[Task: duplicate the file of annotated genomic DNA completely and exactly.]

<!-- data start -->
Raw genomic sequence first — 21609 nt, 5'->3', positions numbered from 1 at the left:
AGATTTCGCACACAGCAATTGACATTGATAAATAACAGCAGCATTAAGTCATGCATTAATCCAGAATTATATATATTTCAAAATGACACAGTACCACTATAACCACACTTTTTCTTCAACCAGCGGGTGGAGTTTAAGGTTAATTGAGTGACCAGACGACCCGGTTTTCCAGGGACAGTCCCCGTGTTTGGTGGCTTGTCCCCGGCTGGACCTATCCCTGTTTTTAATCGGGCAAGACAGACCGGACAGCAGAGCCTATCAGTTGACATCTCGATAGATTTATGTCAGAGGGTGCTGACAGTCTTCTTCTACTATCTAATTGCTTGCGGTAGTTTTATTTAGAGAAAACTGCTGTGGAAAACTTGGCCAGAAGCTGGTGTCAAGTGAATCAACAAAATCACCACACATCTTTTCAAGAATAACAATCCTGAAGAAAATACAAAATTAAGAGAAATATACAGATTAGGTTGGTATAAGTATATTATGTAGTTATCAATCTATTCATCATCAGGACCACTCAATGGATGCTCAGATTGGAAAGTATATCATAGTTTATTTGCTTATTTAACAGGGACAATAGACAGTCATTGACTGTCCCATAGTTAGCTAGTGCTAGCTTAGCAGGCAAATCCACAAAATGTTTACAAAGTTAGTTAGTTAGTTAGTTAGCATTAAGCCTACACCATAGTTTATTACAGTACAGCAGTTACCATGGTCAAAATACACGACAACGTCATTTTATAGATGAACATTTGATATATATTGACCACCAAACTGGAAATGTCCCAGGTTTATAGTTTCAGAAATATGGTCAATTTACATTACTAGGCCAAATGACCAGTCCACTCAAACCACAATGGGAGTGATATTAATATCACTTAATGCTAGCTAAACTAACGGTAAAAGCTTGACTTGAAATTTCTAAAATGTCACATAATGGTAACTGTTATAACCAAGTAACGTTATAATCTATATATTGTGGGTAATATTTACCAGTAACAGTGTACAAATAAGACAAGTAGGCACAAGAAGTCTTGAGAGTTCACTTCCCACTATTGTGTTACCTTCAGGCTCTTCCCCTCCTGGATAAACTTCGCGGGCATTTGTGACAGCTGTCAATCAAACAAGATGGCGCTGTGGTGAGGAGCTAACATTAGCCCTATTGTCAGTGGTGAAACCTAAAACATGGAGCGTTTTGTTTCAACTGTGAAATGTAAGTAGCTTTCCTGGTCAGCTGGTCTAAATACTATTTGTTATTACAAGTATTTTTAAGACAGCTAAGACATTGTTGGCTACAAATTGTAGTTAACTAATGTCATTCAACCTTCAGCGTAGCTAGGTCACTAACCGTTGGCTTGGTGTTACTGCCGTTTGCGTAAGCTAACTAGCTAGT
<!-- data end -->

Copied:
Raw genomic sequence first — 21609 nt, 5'->3', positions numbered from 1 at the left:
AGATTTCGCACACAGCAATTGACATTGATAAATAACAGCAGCATTAAGTCATGCATTAATCCAGAATTATATATATTTCAAAATGACACAGTACCACTATAACCACACTTTTTCTTCAACCAGCGGGTGGAGTTTAAGGTTAATTGAGTGACCAGACGACCCGGTTTTCCAGGGACAGTCCCCGTGTTTGGTGGCTTGTCCCCGGCTGGACCTATCCCTGTTTTTAATCGGGCAAGACAGACCGGACAGCAGAGCCTATCAGTTGACATCTCGATAGATTTATGTCAGAGGGTGCTGACAGTCTTCTTCTACTATCTAATTGCTTGCGGTAGTTTTATTTAGAGAAAACTGCTGTGGAAAACTTGGCCAGAAGCTGGTGTCAAGTGAATCAACAAAATCACCACACATCTTTTCAAGAATAACAATCCTGAAGAAAATACAAAATTAAGAGAAATATACAGATTAGGTTGGTATAAGTATATTATGTAGTTATCAATCTATTCATCATCAGGACCACTCAATGGATGCTCAGATTGGAAAGTATATCATAGTTTATTTGCTTATTTAACAGGGACAATAGACAGTCATTGACTGTCCCATAGTTAGCTAGTGCTAGCTTAGCAGGCAAATCCACAAAATGTTTACAAAGTTAGTTAGTTAGTTAGTTAGCATTAAGCCTACACCATAGTTTATTACAGTACAGCAGTTACCATGGTCAAAATACACGACAACGTCATTTTATAGATGAACATTTGATATATATTGACCACCAAACTGGAAATGTCCCAGGTTTATAGTTTCAGAAATATGGTCAATTTACATTACTAGGCCAAATGACCAGTCCACTCAAACCACAATGGGAGTGATATTAATATCACTTAATGCTAGCTAAACTAACGGTAAAAGCTTGACTTGAAATTTCTAAAATGTCACATAATGGTAACTGTTATAACCAAGTAACGTTATAATCTATATATTGTGGGTAATATTTACCAGTAACAGTGTACAAATAAGACAAGTAGGCACAAGAAGTCTTGAGAGTTCACTTCCCACTATTGTGTTACCTTCAGGCTCTTCCCCTCCTGGATAAACTTCGCGGGCATTTGTGACAGCTGTCAATCAAACAAGATGGCGCTGTGGTGAGGAGCTAACATTAGCCCTATTGTCAGTGGTGAAACCTAAAACATGGAGCGTTTTGTTTCAACTGTGAAATGTAAGTAGCTTTCCTGGTCAGCTGGTCTAAATACTATTTGTTATTACAAGTATTTTTAAGACAGCTAAGACATTGTTGGCTACAAATTGTAGTTAACTAATGTCATTCAACCTTCAGCGTAGCTAGGTCACTAACCGTTGGCTTGGTGTTACTGCCGTTTGCGTAAGCTAACTAGCTAGT